• You’re right, Kathy, that not everyone agrees that this was the first detective story. And it’s true; the solution is very different, and very different from what one might think. As you say, for a lot of people, it doesn’t make much of a difference that the story’s explanation isn’t, well, typical.

  7. Lovely post on Poe’s legacy. Thanks Margot.

  8. Keishon

    Great post and thanks for the write up on Poe, Margot. New readers are created everyday and my hope is that new readers (and old) will give him a shot. I enjoyed his work and plan to read more.

    • Thanks for the kind words, Keishon. And you’re right; you never know when someone will give an author a try for the first time. I’m glad you enjoyed Poe’s work.

  9. Col

    Thanks for posting, I haven’t read Poe and TBH I’m not really tempted.

  10. Very interesting, Margot! I always feel particularly grumpy when I’m forced to admit how influential Poe was, especially on Holmes, because I really don’t think the Poe stories are a patch on the Conan Doyle ones. But OK, yes, he did it first, I suppose… (but ACD did it better! 😉 ) However I did like The Murders in the Rue Morgue more than the other ones, although the solution does go just a teensy bit over the credibility line! Can you imagine a modern author trying to get away with that? 😉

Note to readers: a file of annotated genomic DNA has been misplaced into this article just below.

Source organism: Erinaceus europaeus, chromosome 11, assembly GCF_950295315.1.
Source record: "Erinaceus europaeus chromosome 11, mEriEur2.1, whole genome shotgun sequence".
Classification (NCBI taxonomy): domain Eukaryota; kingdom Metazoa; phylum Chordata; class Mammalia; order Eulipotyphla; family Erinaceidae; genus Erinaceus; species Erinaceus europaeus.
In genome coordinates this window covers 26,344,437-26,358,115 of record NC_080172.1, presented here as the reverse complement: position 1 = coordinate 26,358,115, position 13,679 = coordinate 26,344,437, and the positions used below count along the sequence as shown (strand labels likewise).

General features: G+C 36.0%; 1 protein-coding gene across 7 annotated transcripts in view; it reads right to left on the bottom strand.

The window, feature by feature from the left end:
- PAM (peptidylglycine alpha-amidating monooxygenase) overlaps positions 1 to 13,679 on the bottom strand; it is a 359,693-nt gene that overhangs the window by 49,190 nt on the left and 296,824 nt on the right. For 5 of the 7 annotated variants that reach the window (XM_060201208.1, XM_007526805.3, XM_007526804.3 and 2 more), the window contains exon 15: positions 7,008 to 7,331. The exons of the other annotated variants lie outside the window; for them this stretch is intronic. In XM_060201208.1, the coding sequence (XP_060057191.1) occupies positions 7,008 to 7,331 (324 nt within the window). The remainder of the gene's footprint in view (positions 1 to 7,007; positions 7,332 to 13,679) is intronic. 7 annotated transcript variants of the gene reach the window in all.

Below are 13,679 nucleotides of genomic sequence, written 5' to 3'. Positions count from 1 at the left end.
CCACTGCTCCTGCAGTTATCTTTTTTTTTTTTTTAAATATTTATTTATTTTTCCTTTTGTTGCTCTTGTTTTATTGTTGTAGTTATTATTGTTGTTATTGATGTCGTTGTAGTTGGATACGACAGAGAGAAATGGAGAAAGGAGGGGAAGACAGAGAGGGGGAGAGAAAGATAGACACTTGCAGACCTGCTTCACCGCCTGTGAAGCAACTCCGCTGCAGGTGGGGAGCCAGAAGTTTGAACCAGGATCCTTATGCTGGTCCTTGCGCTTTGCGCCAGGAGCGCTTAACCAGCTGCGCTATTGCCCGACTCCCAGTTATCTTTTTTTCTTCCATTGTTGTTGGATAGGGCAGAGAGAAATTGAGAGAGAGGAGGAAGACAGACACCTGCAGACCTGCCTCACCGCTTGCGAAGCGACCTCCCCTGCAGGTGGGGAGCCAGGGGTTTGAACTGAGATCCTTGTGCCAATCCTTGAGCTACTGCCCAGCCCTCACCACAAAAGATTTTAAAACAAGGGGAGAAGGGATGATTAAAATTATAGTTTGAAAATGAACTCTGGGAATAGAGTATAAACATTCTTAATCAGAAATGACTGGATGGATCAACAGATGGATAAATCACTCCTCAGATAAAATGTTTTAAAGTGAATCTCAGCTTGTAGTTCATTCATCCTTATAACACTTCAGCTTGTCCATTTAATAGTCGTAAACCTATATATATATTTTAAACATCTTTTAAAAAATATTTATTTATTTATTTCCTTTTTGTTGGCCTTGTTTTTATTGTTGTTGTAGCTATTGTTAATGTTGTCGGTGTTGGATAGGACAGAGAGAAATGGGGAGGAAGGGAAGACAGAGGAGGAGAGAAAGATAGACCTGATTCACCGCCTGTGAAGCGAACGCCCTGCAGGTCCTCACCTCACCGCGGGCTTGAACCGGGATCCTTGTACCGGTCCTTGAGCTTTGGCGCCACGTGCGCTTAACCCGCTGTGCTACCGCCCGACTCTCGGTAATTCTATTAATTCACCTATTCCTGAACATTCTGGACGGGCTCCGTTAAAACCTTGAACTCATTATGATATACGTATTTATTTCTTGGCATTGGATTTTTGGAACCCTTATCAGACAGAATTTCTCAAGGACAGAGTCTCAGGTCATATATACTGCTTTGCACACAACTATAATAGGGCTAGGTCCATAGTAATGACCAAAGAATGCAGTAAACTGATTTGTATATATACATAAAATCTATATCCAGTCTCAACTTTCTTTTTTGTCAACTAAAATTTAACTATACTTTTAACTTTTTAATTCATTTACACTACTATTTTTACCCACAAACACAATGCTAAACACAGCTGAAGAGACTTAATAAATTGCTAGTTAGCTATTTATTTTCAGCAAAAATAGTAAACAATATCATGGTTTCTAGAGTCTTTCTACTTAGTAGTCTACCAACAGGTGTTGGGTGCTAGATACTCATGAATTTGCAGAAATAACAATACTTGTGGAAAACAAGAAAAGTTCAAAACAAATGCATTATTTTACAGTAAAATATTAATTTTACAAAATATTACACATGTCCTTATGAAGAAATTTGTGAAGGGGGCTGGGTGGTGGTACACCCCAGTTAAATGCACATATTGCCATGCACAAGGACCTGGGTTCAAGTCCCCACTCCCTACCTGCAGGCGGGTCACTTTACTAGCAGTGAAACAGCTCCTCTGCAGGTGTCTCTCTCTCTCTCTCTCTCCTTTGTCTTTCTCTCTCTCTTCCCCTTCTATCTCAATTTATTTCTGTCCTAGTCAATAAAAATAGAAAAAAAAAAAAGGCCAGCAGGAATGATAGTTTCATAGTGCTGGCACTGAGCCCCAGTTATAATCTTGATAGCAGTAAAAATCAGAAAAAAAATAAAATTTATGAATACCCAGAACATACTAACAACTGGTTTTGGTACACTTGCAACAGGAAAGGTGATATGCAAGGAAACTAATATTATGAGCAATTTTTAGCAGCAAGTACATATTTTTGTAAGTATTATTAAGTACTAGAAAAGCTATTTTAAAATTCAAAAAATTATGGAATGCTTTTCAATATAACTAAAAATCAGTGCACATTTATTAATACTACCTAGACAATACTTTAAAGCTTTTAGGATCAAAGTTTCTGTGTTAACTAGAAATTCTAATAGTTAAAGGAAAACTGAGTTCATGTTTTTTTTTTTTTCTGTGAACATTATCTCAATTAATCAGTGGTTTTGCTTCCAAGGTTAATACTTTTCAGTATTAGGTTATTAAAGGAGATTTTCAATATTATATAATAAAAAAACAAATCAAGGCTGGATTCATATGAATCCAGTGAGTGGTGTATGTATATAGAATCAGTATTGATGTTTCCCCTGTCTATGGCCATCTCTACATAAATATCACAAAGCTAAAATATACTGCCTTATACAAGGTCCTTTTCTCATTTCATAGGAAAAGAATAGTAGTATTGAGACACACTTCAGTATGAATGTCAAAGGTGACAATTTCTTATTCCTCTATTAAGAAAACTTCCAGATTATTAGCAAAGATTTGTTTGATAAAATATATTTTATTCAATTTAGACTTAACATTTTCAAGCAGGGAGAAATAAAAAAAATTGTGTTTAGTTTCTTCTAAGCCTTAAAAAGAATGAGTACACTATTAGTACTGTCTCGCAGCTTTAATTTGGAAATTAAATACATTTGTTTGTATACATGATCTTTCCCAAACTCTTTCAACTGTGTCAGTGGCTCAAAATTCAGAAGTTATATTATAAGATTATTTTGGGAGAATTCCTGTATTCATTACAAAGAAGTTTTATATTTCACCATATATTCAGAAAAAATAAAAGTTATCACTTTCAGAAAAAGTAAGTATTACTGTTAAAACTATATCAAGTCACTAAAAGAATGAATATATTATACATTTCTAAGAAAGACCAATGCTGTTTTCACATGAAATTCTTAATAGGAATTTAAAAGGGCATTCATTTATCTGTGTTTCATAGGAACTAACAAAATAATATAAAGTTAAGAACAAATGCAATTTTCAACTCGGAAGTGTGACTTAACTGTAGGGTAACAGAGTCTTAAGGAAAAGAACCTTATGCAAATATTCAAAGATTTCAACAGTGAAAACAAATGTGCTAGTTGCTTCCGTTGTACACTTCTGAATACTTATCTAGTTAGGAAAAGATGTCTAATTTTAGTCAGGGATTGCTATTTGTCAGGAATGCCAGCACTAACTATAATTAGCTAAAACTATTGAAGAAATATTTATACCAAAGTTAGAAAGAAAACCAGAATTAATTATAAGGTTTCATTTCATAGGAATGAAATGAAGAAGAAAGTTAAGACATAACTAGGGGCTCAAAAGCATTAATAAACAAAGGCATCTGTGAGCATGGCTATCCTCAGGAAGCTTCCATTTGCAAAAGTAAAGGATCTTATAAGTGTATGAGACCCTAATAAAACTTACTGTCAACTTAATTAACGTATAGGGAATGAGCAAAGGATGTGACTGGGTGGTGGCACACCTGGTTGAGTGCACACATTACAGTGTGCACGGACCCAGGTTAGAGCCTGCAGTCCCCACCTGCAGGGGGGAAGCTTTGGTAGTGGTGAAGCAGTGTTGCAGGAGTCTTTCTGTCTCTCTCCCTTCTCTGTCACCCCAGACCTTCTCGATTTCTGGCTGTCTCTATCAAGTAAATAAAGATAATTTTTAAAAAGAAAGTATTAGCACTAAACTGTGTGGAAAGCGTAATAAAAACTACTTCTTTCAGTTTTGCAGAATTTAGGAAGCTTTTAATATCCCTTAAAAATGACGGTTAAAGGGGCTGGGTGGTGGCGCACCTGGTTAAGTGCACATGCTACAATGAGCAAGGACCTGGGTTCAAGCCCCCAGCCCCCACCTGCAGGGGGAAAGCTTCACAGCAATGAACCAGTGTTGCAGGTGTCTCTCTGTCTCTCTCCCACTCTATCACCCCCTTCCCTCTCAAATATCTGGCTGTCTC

• Haha! No, I really can’t, FictionFan! But, as you say, it’s a good story in a lot of ways. And, whether you like Poe or not, he blazed the trail, as the saying goes. Conan Doyle took that and shaped it into something a lot of people think is much more a real detective story. You’re not the only one who prefers Conan Doyle, by the way, to Poe when it comes to the detective story. But I think we do have to admit Poe’s legacy. Like it? Perhaps not. Admit it, well…. 😉

  11. tracybham

    I am not much interested in reading Poe’s stories, Margot, but I do acknowledge his influence. Very interesting post.

  12. Pingback: Writing Links 4/17/17 – Where Genres Collide

  13. I really like Edgar Allan Poe’s stories, but I am not yet reading this story. Anyway, I will allot time to read this because I know that it’s interesting and reading this is worth it!